TABLE 2: Diatom content from the pre-Belgranense stage of Miramar*

120,000 years ago, when the sea level was approximately 6 m over present MSL, the coast of the Argentine Pampas was completely different. There were beaches within the Río de la Plata embayment; remains of these beaches persist at the base of Belgrano cliffs (Buenos Aires city) and Pipinas (Magdalena County). These paleobeaches of Belgrano gave the name of the Belgranense highstand related to the Sangamonian Interglacial or the Oxygen Isotopic Stage (OIS) 5e. The present Samborombón Bay was another wide embayment with beaches emplaced close to the present Pascua Bridge (Fidalgo et al., 1972). The La Plata Bank is a submerged relict of that Belgranense shoreline at the inlet of the Río de la Plata (Isla and Madirolas 2009). There were also beaches close to the western coast of the present coastal lagoon of Mar Chiquita (Isla et al. 2000). The coast extended seawards from the present coastline protruding on top of the southern blocks of the Sierras de Tandilia (Banco Pescadores, Mar del Plata). Coastal deposits were closer to present at the southern coast of Buenos Aires: beaches were surveyed at the interior of the Quequén Grande estuary, a coastal barrier at Centinela del Mar and beaches at Claromecó. Belgranense eolianites, extending from Punta Mogotes to Centinela del Mar, are today interpreted as former sand barriers that became indurated (Isla et al. 2000). Embayments occurred at the present delta of the Colorado River and San Antonio Bay (Fig. 7 a).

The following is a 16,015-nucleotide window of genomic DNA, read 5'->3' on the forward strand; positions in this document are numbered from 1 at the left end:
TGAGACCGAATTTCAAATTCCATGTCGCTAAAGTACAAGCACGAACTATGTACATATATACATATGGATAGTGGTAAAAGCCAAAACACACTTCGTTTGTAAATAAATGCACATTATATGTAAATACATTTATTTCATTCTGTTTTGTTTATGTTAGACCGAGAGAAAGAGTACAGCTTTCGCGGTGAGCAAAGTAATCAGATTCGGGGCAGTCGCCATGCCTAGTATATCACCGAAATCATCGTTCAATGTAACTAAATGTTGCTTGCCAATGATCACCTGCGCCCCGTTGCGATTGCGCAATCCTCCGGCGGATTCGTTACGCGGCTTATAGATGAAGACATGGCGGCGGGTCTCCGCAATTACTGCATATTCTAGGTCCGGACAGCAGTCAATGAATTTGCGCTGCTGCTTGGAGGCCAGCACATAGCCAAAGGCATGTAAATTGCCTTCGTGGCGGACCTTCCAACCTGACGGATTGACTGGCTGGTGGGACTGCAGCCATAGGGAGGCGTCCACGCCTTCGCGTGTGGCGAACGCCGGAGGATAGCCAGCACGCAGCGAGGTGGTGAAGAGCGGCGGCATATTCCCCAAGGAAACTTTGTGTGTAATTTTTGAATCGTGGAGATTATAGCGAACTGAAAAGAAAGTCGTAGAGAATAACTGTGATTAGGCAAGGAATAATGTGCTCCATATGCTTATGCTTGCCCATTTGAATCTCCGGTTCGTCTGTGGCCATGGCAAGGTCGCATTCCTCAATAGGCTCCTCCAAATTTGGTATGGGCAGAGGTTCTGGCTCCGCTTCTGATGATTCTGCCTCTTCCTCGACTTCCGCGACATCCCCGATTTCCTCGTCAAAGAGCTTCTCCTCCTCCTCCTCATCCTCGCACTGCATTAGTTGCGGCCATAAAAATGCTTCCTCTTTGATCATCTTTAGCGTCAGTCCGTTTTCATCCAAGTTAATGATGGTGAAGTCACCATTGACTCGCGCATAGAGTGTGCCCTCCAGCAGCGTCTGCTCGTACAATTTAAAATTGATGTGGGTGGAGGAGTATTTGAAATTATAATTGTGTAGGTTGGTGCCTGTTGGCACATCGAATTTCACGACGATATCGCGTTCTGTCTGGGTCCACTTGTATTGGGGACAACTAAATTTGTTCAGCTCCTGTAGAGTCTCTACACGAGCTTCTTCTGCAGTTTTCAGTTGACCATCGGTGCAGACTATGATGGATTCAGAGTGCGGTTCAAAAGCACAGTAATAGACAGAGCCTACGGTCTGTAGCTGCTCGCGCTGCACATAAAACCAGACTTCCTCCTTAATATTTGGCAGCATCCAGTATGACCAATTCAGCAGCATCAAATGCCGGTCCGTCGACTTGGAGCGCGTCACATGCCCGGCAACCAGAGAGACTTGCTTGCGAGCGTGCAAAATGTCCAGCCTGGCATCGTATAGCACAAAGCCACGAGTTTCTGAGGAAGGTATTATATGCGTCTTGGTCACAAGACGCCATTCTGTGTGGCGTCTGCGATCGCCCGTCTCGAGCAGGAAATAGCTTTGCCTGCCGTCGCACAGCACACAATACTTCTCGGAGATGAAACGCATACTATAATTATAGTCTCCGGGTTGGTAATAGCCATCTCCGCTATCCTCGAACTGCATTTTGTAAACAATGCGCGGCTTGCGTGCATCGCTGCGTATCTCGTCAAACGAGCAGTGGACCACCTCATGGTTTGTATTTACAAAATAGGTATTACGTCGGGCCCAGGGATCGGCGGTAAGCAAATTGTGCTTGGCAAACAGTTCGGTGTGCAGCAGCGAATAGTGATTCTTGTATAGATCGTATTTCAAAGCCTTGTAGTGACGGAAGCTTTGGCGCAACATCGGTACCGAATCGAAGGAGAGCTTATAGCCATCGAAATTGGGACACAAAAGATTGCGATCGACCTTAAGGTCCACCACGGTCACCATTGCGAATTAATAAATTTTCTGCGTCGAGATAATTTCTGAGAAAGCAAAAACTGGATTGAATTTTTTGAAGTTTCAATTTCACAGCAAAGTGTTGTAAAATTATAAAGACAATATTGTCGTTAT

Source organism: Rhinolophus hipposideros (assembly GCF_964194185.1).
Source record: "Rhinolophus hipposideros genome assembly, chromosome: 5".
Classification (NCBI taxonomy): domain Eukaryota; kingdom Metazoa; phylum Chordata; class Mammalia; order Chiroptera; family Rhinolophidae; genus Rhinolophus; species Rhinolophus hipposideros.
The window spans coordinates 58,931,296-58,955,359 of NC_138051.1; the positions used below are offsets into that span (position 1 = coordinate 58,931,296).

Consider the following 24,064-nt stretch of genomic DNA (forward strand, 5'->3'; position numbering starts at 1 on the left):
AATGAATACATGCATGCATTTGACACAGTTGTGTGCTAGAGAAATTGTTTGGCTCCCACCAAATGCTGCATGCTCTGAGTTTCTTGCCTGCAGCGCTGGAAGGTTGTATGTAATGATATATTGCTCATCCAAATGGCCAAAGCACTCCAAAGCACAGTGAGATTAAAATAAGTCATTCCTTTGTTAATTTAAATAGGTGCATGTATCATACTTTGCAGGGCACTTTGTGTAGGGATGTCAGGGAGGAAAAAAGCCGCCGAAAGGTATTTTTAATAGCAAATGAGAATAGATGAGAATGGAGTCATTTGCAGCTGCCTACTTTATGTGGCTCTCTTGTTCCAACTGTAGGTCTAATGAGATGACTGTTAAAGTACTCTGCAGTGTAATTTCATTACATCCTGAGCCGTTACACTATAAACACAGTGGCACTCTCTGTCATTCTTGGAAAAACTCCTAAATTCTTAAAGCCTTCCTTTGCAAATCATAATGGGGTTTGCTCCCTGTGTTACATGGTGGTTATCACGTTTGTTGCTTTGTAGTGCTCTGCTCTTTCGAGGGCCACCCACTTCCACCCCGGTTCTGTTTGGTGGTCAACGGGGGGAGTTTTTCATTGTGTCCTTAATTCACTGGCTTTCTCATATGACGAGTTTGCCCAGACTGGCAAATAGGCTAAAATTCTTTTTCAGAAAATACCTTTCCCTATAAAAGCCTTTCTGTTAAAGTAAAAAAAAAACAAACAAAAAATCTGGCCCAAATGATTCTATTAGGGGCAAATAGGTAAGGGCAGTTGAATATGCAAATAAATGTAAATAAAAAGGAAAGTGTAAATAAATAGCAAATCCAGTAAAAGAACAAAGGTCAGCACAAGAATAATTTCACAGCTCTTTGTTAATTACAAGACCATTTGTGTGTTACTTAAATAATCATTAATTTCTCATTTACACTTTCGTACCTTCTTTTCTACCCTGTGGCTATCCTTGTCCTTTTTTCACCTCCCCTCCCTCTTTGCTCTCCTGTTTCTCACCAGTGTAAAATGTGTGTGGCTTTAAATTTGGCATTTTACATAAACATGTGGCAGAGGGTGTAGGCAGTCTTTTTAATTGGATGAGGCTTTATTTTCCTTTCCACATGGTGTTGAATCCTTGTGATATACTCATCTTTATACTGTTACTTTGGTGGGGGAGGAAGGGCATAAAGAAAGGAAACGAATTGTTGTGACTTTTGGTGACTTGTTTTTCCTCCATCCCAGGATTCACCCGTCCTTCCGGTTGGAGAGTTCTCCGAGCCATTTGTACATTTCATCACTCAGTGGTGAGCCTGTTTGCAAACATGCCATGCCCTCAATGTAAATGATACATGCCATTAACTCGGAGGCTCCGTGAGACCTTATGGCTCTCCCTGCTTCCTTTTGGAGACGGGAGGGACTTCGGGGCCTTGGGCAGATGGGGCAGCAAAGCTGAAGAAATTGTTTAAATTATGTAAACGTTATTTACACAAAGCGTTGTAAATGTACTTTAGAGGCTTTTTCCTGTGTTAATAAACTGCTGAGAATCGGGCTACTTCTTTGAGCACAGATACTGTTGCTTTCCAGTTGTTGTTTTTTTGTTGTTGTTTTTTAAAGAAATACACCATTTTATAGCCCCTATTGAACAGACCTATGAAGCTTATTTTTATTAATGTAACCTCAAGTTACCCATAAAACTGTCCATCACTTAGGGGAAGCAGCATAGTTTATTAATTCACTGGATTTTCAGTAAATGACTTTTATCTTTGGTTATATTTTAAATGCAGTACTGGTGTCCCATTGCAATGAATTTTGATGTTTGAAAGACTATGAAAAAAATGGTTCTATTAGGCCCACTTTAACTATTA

Figure 7: Paleogeographic maps of the Buenos Aires coastal plain a) 120,000 years BP; b) 21,000 years BP; c) 10,000 years BP; d) 6000 years BP (modified after Tonni et al. 1999).

21,000 years ago, the sea level was at its minimum level in coincidence with the maximun glaciation phase. Rivers of high discharge (Negro) were crossing the emerged land; other rivers collected water from the foot of the former Belgranense cliffs (Fig. 7 b). Channels of the Paraná System diverted within the Río de la Plata valley but were displaced to the north (Cavalotto 2002, Cavalotto and Violante, 2005). Silty dunes installed where there was plenty of mud and the low water table permitted the deflation of ponds within the plain dominated by silt (Schnack et al. 1982).

10,000 years ago, the sea level was rising (Fig. 7 c). An increase in precipitation promoted the incision of some valleys. Floods characterized this Lujanense unit (in the sense of Zárate et al., 1998), and would have restricted the migration of the larger herbivorous megamammals (Isla 2002). A higher water table would have induced the development of the extended paleosoil Puesto Callejón Viejo (Fidalgo et al., 1972, Zárate et al. 1998).